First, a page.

Got five questions for you this week, and none of them are directly tied to the ALDS. Consider this a break from the playoffs for a few hours. Remember to use the Submit A Tip box in the sidebar to send us questions.
Bill asks: If the Yanks were to buy out A-Rod’s contract (not saying they should just if they did) would his salary still count towards the team salary for getting under the $189 million limit?
Yeah, it would. According to the Collective Bargaining Agreement, player salary that counts towards the luxury tax is “the value of the total compensation (cash or otherwise) paid to a Player pursuant to the terms of a Uniform Player’s Contract, including any guarantee by the Club of payments by third parties, for a particular championship season. Salary shall include, without limitation, the value of non-cash compensation such as the provision of personal translators, personal massage therapists, and airfare and tickets exceeding normal Club allotments.”
In English, that means anything a team plays a player will count towards the tax. The structure of the buyout would determine when and how much applies to the luxury tax calculations. There are five years and $114M left on A-Rod’s contract after this season and the Yankees are goimng to pay every penny. They’re not trading him, he’s not going to retire, and they’re not going to negotiate a buyout so they can cut him loose. It’s not happening. He’ll be around until 2017 whether you like it or not. Ownership made their bed and now they’ll have to sleep in it.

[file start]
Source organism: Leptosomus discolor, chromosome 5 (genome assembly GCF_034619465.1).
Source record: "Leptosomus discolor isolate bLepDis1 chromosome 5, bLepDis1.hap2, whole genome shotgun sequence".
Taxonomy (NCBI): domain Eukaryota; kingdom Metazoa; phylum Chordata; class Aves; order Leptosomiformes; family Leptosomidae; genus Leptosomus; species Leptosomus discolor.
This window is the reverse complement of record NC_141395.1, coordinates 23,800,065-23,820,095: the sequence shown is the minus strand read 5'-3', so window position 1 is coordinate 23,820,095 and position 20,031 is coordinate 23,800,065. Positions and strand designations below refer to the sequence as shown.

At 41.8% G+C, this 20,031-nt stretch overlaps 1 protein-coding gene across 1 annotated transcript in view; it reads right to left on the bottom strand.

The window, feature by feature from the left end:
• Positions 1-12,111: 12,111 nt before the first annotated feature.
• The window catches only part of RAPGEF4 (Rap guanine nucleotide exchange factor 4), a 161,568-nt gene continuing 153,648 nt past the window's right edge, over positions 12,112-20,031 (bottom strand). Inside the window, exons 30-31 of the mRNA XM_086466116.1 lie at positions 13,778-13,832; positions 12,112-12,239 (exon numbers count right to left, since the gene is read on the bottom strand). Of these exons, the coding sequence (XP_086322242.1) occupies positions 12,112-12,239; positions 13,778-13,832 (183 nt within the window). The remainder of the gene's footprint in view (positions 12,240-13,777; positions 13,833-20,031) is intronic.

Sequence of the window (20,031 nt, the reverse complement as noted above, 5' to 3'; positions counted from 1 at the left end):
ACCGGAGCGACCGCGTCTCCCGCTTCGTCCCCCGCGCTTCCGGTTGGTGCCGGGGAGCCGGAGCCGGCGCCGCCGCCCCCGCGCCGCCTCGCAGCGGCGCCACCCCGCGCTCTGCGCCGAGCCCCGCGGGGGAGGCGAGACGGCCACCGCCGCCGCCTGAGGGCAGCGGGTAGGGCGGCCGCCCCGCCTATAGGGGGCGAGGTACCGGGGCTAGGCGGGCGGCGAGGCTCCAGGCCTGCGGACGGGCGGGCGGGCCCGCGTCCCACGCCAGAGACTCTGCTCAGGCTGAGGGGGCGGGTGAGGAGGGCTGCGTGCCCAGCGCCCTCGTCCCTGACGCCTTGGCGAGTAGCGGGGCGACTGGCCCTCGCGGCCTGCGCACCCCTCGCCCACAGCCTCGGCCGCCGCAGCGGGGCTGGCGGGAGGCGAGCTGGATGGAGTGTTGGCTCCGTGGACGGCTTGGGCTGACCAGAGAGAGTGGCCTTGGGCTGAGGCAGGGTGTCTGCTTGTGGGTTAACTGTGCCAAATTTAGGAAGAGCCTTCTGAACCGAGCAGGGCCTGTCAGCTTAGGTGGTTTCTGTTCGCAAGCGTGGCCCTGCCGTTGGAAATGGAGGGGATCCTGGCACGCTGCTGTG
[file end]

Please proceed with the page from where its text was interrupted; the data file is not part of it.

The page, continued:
Nick asks: Do you think that Jayson Nix could wind up on the Yankees again next season?
I definitely think it’s possible. Nix, 30, will be arbitration-eligible for the first time this winter and will probably still be in line for a six-figure salary next season. I have a hard time seeing a career up-and-down bench player with a .214/.285/.371 batting line pulling in more than a million bucks his first time through arbitration.
Nix is a useful role player capable of playing a ton of positions and providing some offense against left-handers, so it makes sense for the Yankees to hold onto him. He shouldn’t deter them from acquiring a better utility infielder if one comes along this offseason, the only problem is that he is out of minor league options and can’t be sent to the minors next season without clearing waivers. I wouldn’t call Nix a lock for the 2013 roster by any means, but there’s certainly a chance of it happening.